Patients taking part in medication synchronization programs offered through community pharmacies were much more likely to be adherent to their medications.
Patients taking part in medication synchronization programs offered through community pharmacies were much more likely to be adherent to their medications, according to the results of a study conducted by the National Community Pharmacists Association (NCPA) and its technology partner Ateb.
The study included more than 1300 patients enrolled in programs at 10 independent community pharmacies across the country. Participating pharmacies coordinated patients’ chronic prescription medications so they were filled on the same date each month. In addition, patients in the medication synchronization arm received a monthly call from their pharmacy to discuss their medications and dosing instructions, to check whether their medication therapy had changed, and to confirm that the patient needed a medication before it was dispensed.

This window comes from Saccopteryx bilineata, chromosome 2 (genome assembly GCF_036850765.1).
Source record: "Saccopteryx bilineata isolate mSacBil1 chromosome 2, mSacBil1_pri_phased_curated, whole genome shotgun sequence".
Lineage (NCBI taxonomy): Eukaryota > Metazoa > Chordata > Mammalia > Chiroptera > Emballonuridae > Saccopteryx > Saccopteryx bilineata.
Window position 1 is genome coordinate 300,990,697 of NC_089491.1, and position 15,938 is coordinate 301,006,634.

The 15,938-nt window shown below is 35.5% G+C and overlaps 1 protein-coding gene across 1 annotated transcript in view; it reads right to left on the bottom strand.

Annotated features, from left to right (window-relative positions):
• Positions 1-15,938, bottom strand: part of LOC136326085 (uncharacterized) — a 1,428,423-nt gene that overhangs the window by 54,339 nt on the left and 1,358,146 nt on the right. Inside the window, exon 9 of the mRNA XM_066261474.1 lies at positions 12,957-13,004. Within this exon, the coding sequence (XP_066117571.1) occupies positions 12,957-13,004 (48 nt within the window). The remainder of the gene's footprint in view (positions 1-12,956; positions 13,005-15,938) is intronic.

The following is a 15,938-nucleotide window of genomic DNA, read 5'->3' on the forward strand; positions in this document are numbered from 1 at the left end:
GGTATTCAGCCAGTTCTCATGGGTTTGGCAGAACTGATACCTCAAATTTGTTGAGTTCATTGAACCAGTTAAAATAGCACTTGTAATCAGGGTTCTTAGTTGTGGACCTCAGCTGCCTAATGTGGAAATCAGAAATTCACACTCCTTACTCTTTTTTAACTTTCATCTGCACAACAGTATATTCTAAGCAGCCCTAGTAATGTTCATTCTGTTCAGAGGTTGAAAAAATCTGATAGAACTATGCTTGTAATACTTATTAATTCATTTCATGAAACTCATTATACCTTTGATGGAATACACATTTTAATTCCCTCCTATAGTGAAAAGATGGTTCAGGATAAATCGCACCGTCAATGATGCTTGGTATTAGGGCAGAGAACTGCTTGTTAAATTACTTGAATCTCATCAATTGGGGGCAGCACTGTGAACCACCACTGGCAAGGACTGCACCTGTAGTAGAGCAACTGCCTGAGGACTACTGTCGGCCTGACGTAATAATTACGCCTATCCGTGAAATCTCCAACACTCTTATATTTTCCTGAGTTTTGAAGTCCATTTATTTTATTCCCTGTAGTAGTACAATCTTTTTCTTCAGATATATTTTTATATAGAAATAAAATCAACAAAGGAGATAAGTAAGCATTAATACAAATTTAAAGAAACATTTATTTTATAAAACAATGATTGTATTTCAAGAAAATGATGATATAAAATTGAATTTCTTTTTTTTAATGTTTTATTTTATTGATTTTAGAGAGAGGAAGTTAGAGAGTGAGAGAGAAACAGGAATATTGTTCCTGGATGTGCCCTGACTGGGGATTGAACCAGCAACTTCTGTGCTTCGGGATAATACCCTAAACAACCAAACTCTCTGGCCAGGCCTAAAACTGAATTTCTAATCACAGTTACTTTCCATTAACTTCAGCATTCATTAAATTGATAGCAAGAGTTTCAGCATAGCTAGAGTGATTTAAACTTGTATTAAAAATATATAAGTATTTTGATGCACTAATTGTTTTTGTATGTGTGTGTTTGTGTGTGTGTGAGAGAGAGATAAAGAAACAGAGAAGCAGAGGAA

The results indicated that patients enrolled in the synchronization programs were on their medication therapy an average of 337 days per year compared with 234 days for patients not in the programs. Of patients in the synchronization programs, 89.2% were considered adherent compared with 56.7% of patients not in the programs.
“This study confirms that a personalized medication synchronization service delivered by community pharmacies is impactful, scalable, and able to be replicated in any community pharmacy,” said NCPA CEO B. Douglas Hoey, RPh, MBA, in a press release.